Reported by Ian Duncan for The Washington Post.
The National Transportation Safety Board said Tuesday it is opening a “special investigation” into Norfolk Southern’s safety culture, pointing to five serious incidents involving the railroad — including last month’s derailment and chemical spill in East Palestine, Ohio.
“The continued safe operations of Norfolk Southern is vital to the United States,” the board said in a statement. “The NTSB is concerned that several organizational factors may be involved in the accidents, including safety culture.”
Also, late Tuesday, the Federal Railroad Administration (FRA) said it had started a 60-day “supplemental safety assessment” of the railroad.
The most recent incident cited by the board and the agency happened in the early hours Tuesday, when a Norfolk Southern conductor was killed as a train moving through a road crossing at a steel works in Cleveland was struck by a dump truck.
In the wake of the worker’s death, Norfolk Southern chief executive Alan Shaw said the railroad would hold safety briefings for each employee Wednesday.
“I called together every member of our management team this afternoon to emphasize the urgency of finding new solutions,” Shaw said in a statement after visiting with the conductor’s colleagues. “Moving forward, we are going to rebuild our safety culture from the ground up. We are going to invest more in safety. This is not who we are, it is not acceptable, and it will not continue.”
The twin announcements ratchet up scrutiny on the railroad, which has been growing since the Feb. 3 East Palestine derailment that led to evacuations and drew the attention of regulators and lawmakers in Washington. The Transportation Department has been calling on the railroad industry to take steps to improve safety, issuing formal advisories in recent days. The NTSB’s announcement zeroed in on Norfolk Southern, urging the railroad to take “immediate action” to review its safety practices and make changes.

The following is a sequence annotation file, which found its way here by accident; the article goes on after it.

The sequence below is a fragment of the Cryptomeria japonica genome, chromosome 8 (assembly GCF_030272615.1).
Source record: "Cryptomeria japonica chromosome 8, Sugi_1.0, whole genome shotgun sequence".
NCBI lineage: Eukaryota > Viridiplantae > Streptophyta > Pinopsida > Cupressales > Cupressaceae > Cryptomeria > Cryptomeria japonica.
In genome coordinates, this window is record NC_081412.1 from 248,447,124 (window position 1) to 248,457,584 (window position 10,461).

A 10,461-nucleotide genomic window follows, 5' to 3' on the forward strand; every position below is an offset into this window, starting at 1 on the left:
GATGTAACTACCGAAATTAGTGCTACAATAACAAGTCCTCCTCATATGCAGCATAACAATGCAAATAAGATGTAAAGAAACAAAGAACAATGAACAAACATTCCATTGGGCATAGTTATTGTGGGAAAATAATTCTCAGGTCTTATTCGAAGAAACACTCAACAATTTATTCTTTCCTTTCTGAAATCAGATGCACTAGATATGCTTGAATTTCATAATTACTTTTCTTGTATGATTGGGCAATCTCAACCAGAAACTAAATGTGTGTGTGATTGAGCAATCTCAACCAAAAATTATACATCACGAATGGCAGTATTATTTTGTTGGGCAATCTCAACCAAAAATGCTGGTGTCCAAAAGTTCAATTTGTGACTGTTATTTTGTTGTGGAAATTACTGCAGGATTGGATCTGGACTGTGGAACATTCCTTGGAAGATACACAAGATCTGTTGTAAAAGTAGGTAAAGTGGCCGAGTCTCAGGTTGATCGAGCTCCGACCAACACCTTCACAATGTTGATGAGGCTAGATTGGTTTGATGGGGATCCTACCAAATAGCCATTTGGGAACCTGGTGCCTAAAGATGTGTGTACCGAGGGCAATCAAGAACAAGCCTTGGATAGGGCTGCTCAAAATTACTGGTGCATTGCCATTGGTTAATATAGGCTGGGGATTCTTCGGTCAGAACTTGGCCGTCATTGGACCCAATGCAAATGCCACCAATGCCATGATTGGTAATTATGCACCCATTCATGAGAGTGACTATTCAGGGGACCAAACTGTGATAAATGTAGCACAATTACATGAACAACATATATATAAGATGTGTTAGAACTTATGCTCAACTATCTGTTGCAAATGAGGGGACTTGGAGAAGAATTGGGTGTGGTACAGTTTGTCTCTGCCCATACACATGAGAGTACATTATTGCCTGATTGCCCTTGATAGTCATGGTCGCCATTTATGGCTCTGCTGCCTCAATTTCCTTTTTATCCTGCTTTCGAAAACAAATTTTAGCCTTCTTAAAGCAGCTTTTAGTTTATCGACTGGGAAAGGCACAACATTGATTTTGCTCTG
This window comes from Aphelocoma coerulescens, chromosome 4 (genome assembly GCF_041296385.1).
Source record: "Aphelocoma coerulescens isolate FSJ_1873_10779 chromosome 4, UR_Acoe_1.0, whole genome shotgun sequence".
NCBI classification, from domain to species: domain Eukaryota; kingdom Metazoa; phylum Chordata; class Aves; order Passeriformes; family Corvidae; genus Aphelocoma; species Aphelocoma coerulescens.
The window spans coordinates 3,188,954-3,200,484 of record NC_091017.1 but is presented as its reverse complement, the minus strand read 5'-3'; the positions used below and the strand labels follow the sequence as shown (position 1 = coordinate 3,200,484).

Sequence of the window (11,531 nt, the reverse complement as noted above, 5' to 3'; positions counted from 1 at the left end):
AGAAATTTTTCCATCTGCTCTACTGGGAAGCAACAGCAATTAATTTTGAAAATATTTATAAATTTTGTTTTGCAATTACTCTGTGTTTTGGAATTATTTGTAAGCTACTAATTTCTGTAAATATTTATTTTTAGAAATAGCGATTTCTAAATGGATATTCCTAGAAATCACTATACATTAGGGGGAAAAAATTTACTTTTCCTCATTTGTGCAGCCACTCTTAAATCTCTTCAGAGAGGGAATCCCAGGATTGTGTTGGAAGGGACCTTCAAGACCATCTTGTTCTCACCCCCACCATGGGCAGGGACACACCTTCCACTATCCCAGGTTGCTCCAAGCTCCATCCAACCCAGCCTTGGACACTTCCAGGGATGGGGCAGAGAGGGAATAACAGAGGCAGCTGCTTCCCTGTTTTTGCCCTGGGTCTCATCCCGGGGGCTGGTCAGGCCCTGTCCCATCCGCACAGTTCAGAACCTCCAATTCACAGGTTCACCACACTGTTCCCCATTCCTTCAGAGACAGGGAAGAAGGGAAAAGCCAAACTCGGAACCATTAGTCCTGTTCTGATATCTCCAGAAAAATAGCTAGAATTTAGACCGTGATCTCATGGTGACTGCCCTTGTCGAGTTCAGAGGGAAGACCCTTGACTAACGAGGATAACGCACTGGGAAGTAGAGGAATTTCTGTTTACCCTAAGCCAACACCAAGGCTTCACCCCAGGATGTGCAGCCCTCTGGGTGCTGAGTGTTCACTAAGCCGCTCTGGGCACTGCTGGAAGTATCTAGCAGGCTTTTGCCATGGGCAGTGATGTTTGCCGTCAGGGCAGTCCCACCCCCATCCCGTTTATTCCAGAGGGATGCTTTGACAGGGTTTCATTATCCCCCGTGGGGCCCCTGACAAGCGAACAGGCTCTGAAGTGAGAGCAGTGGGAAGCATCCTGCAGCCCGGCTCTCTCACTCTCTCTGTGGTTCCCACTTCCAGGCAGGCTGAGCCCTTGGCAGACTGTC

“The NTSB will conduct an in-depth investigation into the safety practices and culture of the company,” the board said. “At the same time, the company should not wait to improve safety.”
It is unusual for the NTSB to conduct an investigation looking at practices across a company. It typically investigates individual accidents.
The NTSB cannot issue new rules or take enforcement action against corporations, but it has broad investigative authority and often uses the findings of its work to develop safety recommendations for government agencies and private companies. Keith Holloway, a spokesman for the board, said the Norfolk Southern review could encompass the railroad’s staffing, training, equipment and procedures.
Labor leaders said the review was welcomed, coming at a time when they have been seeking to raise the alarm about safety concerns across the railroad industry.
“We mourn the loss of the Norfolk Southern conductor who was killed on the job today and hope that this investigation will lead to real reforms to create a safer industry for workers and communities like East Palestine,” said Greg Regan, president of the Transportation Trades Department, a labor organization.
The assessment by the FRA, an agency of the Department of Transportation, will take a broad look at the railroad’s operations, reviewing findings from a past audit and helping inform regulators’ oversight, the agency said.
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